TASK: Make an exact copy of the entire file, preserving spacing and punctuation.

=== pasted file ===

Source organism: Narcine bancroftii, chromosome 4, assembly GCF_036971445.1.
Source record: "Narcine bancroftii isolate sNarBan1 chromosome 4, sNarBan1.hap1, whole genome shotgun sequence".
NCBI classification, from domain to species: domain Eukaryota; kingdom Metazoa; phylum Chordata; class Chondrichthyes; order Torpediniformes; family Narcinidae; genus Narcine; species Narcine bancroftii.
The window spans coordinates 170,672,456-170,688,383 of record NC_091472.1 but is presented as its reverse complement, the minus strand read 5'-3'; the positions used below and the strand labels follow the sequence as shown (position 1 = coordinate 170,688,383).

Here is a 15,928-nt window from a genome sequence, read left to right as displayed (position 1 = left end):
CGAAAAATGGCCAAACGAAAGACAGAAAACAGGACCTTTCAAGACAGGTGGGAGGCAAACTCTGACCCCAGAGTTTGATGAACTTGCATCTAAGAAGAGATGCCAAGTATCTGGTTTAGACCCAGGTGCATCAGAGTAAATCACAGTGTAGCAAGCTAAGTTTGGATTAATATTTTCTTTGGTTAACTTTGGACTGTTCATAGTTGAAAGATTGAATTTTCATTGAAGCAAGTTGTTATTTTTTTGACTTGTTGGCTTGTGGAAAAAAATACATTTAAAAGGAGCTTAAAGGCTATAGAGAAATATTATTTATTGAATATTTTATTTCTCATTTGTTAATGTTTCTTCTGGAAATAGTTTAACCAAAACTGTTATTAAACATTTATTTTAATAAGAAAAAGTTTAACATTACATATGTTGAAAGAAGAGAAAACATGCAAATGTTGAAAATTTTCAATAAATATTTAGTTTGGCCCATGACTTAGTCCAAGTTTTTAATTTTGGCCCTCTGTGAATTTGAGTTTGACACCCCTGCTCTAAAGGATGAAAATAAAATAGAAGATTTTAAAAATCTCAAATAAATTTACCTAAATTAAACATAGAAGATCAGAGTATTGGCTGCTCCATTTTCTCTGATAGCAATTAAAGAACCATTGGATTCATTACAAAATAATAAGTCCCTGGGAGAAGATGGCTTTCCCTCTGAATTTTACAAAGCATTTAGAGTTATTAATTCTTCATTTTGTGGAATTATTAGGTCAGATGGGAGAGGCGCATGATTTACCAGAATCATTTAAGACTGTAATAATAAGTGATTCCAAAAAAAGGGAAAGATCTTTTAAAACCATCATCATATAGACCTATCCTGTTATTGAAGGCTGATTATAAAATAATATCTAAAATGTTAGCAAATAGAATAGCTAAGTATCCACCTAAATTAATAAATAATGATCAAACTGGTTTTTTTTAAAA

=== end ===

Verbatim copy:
Source organism: Narcine bancroftii, chromosome 4, assembly GCF_036971445.1.
Source record: "Narcine bancroftii isolate sNarBan1 chromosome 4, sNarBan1.hap1, whole genome shotgun sequence".
NCBI classification, from domain to species: domain Eukaryota; kingdom Metazoa; phylum Chordata; class Chondrichthyes; order Torpediniformes; family Narcinidae; genus Narcine; species Narcine bancroftii.
The window spans coordinates 170,672,456-170,688,383 of record NC_091472.1 but is presented as its reverse complement, the minus strand read 5'-3'; the positions used below and the strand labels follow the sequence as shown (position 1 = coordinate 170,688,383).

Here is a 15,928-nt window from a genome sequence, read left to right as displayed (position 1 = left end):
CGAAAAATGGCCAAACGAAAGACAGAAAACAGGACCTTTCAAGACAGGTGGGAGGCAAACTCTGACCCCAGAGTTTGATGAACTTGCATCTAAGAAGAGATGCCAAGTATCTGGTTTAGACCCAGGTGCATCAGAGTAAATCACAGTGTAGCAAGCTAAGTTTGGATTAATATTTTCTTTGGTTAACTTTGGACTGTTCATAGTTGAAAGATTGAATTTTCATTGAAGCAAGTTGTTATTTTTTTGACTTGTTGGCTTGTGGAAAAAAATACATTTAAAAGGAGCTTAAAGGCTATAGAGAAATATTATTTATTGAATATTTTATTTCTCATTTGTTAATGTTTCTTCTGGAAATAGTTTAACCAAAACTGTTATTAAACATTTATTTTAATAAGAAAAAGTTTAACATTACATATGTTGAAAGAAGAGAAAACATGCAAATGTTGAAAATTTTCAATAAATATTTAGTTTGGCCCATGACTTAGTCCAAGTTTTTAATTTTGGCCCTCTGTGAATTTGAGTTTGACACCCCTGCTCTAAAGGATGAAAATAAAATAGAAGATTTTAAAAATCTCAAATAAATTTACCTAAATTAAACATAGAAGATCAGAGTATTGGCTGCTCCATTTTCTCTGATAGCAATTAAAGAACCATTGGATTCATTACAAAATAATAAGTCCCTGGGAGAAGATGGCTTTCCCTCTGAATTTTACAAAGCATTTAGAGTTATTAATTCTTCATTTTGTGGAATTATTAGGTCAGATGGGAGAGGCGCATGATTTACCAGAATCATTTAAGACTGTAATAATAAGTGATTCCAAAAAAAGGGAAAGATCTTTTAAAACCATCATCATATAGACCTATCCTGTTATTGAAGGCTGATTATAAAATAATATCTAAAATGTTAGCAAATAGAATAGCTAAGTATCCACCTAAATTAATAAATAATGATCAAACTGGTTTTTTTTAAAA